Influencers from Around the World – Influence in Italian Gas Stations

In Italy our highways are called Autostrade and with a very capillary network they cover almost our entire “boot-shaped” peninsula, enabling us to travel from the North of the country down to Sicily in a fast and easy way. Along these roads are many gas stations owned by a company called Autogrill which builds restaurants and drugstores close to the gas stations in order to offer travelers the chance to have coffee, a meal or to buy something along the way. In these shops the principles of influence are used massively and they always attract my attention.

When people stop in one of these places, aside from their need for gas, they enter the building mainly for two reasons: either they need to go to the toilet or they want something to eat or drink. The shop entrance is situated very close to the bar desk and to the toilet entrance. Once these two needs are fulfilled (a cash register is located close to the bar so customers can easily pay) people only want to go back to their cars as fast as possible and to resume their journey. The most logical thing would therefore be to exit from the same door they used to enter the store. However, that would deprive the store owner of a great opportunity – to possibly sell something extra to somebody who is already a customer and who has probably no other explicit need at that point.For this reason, in order to gain the exit, you are forced to take a very long walk within the store, where you are exposed to every sort of product imaginable. This “detour” is created within the store by adding cardboard walls in strategic positions, creating one of those lines which are often seen at airports for passport controls or baggage check-in, filing many people into narrow spaces. On the two sides of the narrow way, customers are exposed to regional foods from every part of Italy, toys, books, fine bottles of wines, and many other consumer products. Most of these products, regardless from the season, are offered with a “50% discount off full price” or with the formula such as “buy one get the second one free.” Both of these of course trigger the reflex to the principle of scarcity.Now, the theory is this; if asked almost nobody among those who take this forced walk would admit to have the original intention to buy a piece of seasoned Parma Ham, a box of “tortellini” home made in Bologna or any other of the goods they are exposed to. However, the fact is, most people end up actually buying something and paying for it at a second cash register which happens to be strategically positioned before the real exit. We can learn two things:1) The products are exposed in a very appealing way. People can smell the fresh food, touch the fabric of goods (because of the narrow space they are almost invited to do so) or open the books to have a look inside. In essence, a need is created by mere exposure. The lesson for you and I is this – by presenting our product in an appealing way, we can create a need where there wasn’t one in the first place.2) The store owner knows if you present these products to a very large number of people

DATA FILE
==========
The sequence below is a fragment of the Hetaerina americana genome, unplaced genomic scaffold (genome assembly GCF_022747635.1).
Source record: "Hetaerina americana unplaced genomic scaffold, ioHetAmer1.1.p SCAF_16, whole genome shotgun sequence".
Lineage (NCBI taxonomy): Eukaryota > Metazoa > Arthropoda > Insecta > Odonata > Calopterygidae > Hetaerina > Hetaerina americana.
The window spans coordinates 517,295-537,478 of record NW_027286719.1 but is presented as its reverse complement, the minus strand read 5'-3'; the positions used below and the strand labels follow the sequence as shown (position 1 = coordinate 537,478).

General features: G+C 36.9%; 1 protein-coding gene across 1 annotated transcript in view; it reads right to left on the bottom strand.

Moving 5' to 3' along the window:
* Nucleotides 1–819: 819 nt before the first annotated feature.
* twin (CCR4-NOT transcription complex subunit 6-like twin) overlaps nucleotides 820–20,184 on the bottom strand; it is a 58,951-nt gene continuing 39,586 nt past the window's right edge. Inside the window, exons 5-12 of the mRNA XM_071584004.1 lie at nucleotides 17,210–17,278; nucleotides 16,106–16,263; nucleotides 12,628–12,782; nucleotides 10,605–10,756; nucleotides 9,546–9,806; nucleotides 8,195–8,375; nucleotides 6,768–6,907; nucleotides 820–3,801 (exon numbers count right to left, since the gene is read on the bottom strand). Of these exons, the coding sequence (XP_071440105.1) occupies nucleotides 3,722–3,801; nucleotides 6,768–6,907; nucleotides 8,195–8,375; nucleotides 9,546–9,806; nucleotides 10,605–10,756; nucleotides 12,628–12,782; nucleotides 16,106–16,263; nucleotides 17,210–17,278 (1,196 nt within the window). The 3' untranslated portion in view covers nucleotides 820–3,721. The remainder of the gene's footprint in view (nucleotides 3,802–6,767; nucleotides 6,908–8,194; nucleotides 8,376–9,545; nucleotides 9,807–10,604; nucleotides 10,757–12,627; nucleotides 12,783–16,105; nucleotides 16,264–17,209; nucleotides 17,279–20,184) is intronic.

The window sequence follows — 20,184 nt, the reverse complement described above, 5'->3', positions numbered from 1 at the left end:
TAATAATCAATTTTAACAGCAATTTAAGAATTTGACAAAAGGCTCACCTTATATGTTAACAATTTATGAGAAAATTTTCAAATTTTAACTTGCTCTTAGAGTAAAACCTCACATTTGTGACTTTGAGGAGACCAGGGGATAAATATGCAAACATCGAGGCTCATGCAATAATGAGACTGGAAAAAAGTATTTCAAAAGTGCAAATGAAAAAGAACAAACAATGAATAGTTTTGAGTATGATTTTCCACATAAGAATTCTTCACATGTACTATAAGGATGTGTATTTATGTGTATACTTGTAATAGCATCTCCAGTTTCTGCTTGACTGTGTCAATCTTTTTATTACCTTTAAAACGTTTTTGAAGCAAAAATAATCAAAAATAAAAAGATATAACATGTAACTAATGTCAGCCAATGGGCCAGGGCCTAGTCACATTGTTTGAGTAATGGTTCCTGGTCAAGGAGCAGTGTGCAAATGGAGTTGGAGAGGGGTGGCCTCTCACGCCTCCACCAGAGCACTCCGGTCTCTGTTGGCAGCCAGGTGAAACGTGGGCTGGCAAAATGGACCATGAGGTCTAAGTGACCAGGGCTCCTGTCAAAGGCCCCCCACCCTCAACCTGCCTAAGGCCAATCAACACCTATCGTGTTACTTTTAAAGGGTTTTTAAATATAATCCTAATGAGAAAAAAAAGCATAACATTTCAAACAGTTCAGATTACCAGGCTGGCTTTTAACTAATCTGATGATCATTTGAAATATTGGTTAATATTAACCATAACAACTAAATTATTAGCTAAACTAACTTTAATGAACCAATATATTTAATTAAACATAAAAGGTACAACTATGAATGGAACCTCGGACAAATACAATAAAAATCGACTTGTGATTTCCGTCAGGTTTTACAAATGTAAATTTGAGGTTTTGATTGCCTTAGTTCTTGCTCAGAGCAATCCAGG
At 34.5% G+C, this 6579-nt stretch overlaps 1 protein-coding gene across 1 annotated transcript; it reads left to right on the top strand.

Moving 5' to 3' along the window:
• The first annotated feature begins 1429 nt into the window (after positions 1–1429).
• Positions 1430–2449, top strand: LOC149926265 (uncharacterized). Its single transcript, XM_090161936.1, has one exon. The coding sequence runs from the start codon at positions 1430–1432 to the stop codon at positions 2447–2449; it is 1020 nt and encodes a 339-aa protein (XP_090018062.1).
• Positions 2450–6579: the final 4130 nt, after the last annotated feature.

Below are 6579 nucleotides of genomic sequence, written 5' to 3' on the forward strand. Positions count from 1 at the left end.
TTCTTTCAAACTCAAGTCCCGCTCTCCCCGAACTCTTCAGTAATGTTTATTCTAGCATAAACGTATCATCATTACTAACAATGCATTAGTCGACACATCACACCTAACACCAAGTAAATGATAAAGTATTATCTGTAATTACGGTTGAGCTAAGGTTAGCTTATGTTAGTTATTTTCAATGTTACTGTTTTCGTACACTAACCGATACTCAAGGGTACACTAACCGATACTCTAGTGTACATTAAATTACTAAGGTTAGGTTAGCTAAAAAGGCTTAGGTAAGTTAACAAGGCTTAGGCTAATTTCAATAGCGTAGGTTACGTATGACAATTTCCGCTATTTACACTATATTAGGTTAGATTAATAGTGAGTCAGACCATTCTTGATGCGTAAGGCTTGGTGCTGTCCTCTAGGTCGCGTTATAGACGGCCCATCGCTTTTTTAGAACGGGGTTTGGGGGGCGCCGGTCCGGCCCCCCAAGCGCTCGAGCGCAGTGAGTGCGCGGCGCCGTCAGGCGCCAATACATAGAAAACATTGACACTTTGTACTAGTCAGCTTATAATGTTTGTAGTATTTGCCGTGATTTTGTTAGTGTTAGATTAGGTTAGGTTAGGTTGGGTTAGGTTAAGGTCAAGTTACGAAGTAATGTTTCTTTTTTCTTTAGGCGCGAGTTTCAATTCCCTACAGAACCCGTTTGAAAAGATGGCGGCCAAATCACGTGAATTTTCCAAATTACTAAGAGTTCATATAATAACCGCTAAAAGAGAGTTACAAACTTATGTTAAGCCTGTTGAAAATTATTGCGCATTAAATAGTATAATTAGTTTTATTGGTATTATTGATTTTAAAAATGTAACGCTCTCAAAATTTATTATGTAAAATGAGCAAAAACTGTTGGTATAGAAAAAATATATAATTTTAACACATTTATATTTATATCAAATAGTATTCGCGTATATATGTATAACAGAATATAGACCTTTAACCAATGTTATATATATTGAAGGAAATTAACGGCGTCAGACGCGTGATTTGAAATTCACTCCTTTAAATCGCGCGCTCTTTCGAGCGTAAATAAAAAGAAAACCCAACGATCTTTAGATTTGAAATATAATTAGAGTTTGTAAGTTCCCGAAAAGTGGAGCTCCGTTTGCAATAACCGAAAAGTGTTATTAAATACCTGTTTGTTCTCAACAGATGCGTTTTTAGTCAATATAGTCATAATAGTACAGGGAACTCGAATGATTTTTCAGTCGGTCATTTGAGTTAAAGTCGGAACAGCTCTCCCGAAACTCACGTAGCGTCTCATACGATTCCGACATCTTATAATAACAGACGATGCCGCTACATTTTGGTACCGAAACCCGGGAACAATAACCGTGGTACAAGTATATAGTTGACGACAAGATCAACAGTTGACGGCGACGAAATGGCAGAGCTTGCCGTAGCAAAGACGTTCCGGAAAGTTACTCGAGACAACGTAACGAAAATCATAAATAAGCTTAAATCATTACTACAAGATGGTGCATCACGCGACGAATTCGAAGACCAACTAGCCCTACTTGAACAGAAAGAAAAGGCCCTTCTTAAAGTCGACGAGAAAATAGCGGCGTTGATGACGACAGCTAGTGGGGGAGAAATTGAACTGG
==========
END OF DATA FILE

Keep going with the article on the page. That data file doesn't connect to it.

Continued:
, statistically some will end up buying. Their products are presented, with no alternative, to EVERY single customer because, unless they walk with their eyes closed, they are forced to endure the seemingly endless array of products. We can apply the same principle by doing whatever is necessary to expose our product or service to the highest number of qualified to buyers.So now you are warned, when you come to Italy and need to refill your tank, be ready to make some unscheduled purchases in one of those stores or accept the challenge to resist the impulses driven by the persuasion principles!Marco

I’m sure Marco would enjoy hearing from you so feel free to leave a comment below.
Helping You Learn to Hear “Yes”.
3 replies
  1. Orem Chiropractor
    Orem Chiropractor says:

    Thanks Marco. You hit the nail on the head in what I think is the essence of persuasion – creating a need when there wasn't one there before.

    One thing I think these stores have going for them is that people are go in expecting to spend money – at least for their gas. Not only that one is typically on a 'road trip' (vacation, weekend get away) when visiting these stores and therefore are more likely to spend. Again, great article.

  2. Marco Germani
    Marco Germani says:

    Hi Orem, thanks for your compliments and for your very interesting remark. By the principle of consistency, when we start doing something, it is a lot easy to keep it going and repeat the act over and over, I haven't thought about that !
    If you want to stay in touch, you are welcome to drop me a note at my email:


  3. orem chiropractic
    orem chiropractic says:

    Hey Marco…if you do a certain thing constantly then it will be easy of course. Because you keep on doing it, you are familiar with it everytime you handle it. And time will come that you will do it perfectly for practice makes perfect.


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